Whether YOU Need a Living Trust

By Lorie Burch, Owner & Founding Attorney of Burch Law

Creating a comprehensive estate plan is crucial to ensure that your assets are managed and distributed according to your wishes after your passing. One of the key considerations in estate planning is whether to create a living trust. 

A living trust, specifically a revocable living trust, can provide significant benefits, but it may not be necessary for everyone. Understanding the differences between a will-based estate plan and a trust-based estate plan can help you decide if a living trust is right for you.

What is a Living Trust?

A revocable living trust, often referred to simply as a living trust, is a legal document created to hold and manage your assets during your lifetime and to distribute them after your death. Unlike a Will, which only takes effect after you die, a living trust is active as soon as it is created. This means that you can transfer your real estate, bank accounts, investments, and other assets into the trust while you are alive.

The person who creates the trust is known as the Settlor or Grantor, and you can serve as the Trustee, managing the assets held in the trust. You can also designate a successor trustee to take over management of the trust in the event of your incapacity or death. This arrangement provides a seamless transition in asset management without the need for probate court intervention.

One of the main purposes of a living trust is to avoid probate court, a legal process that can be time-consuming, costly, and open to the public record. By transferring assets to a living trust, you ensure that your beneficiaries receive their inheritance without the delays and expenses associated with probate. Additionally, a living trust offers privacy, as the details of your estate are not made public, unlike probate proceedings.

Benefits of a Living Trust

Creating a living trust offers numerous benefits that can provide peace of mind and financial security for you and your loved ones. Here are some key advantages:

Avoiding Probate Court: 

As mentioned, one of the primary benefits of a living trust is that it allows your estate to bypass probate court. This not only speeds up the distribution of assets but also reduces legal fees and administrative costs. Probate can be particularly burdensome if you own property in multiple states, as it would require separate probate proceedings in each state. A living trust eliminates this hassle.

Maintaining Control and Flexibility: 

A revocable trust is a legal document that you can amend or revoke at any time during your lifetime. This flexibility allows you to adjust your estate plan as your circumstances change. You can add or remove assets, change beneficiaries, or update the successor trustee as needed.

Managing Incapacity: 

If you become incapacitated and unable to manage your affairs, a living trust ensures that your assets are managed by a trusted individual you have designated. This avoids the need for a court-appointed guardian and allows for seamless management of your assets according to your wishes.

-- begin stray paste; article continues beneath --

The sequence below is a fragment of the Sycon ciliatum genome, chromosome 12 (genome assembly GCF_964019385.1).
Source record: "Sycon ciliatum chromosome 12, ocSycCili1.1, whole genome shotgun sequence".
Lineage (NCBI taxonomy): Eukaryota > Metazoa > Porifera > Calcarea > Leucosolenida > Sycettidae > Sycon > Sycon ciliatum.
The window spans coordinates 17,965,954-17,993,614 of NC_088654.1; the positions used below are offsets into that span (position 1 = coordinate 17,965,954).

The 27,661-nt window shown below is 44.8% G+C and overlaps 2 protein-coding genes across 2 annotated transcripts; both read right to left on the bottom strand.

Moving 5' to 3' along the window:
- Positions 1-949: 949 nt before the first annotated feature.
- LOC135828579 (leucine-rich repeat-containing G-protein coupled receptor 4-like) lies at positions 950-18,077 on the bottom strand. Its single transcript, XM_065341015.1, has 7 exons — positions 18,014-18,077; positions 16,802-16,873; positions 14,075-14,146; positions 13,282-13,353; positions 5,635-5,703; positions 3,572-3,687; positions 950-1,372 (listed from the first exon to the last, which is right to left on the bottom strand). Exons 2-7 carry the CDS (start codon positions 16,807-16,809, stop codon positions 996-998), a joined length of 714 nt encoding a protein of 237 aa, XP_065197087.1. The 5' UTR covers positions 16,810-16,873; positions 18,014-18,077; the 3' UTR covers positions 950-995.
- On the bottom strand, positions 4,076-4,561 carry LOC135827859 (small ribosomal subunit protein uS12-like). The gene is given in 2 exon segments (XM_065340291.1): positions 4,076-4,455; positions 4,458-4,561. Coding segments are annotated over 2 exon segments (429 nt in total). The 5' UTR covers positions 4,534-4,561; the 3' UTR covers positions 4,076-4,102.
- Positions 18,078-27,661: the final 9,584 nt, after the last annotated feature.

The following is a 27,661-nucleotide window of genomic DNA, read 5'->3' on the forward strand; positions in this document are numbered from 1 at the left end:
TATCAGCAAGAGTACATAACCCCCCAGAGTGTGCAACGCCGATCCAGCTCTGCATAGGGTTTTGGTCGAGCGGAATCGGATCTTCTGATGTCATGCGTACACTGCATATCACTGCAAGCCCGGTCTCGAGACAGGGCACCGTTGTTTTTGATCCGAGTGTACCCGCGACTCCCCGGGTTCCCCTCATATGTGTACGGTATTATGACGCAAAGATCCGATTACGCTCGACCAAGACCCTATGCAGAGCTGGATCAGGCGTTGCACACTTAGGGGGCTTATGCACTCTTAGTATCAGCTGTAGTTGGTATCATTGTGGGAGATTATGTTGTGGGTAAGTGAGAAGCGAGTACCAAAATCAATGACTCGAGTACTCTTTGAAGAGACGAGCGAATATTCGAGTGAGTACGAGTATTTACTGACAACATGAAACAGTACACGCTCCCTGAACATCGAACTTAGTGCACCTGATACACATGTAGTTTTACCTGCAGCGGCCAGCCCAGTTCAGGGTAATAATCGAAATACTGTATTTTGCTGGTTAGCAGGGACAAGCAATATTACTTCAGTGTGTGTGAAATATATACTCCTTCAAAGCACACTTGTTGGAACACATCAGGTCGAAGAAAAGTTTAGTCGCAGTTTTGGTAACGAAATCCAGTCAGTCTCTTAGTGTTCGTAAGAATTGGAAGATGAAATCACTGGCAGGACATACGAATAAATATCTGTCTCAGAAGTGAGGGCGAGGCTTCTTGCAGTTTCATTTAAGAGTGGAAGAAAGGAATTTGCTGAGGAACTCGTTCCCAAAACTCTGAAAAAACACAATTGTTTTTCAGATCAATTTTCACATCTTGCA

Providing for Minor Children: 

A living trust can include provisions for the care and financial support of minor children. You can specify how and when your children will receive their inheritance, which can be distributed over time rather than as a lump sum. This ensures that their needs are met and provides oversight for their financial future.

Protecting Privacy: 

Unlike a Will, which becomes a public record upon your death, a living trust remains private. This keeps your financial affairs and the details of your estate confidential, which can be important for those who value discretion.

Asset Protection: 

While a revocable living trust does not provide asset protection during your lifetime (since you still have control over the assets), it can offer protection for your beneficiaries. You can include spendthrift provisions to prevent beneficiaries from mismanaging their inheritance or falling prey to creditors.

Planning for Special Needs: 

If you have a beneficiary with special needs, a living trust can be structured to provide for their care without disqualifying them from receiving government benefits. This ensures that their needs are met without jeopardizing their eligibility for essential support programs.

Ready to protect your future?

Incorporating a revocable living trust into your estate planning can offer significant advantages, including avoiding probate court, maintaining privacy, and providing for minor children and beneficiaries with special needs. 

While not everyone needs a living trust, consulting with estate planning attorneys can help you determine if this type of trust is the right estate planning tool for you. By creating and funding the trust properly, you can ensure that your assets are managed and distributed according to your wishes, providing peace of mind for you and your loved ones.

Burch Law
Scroll to Top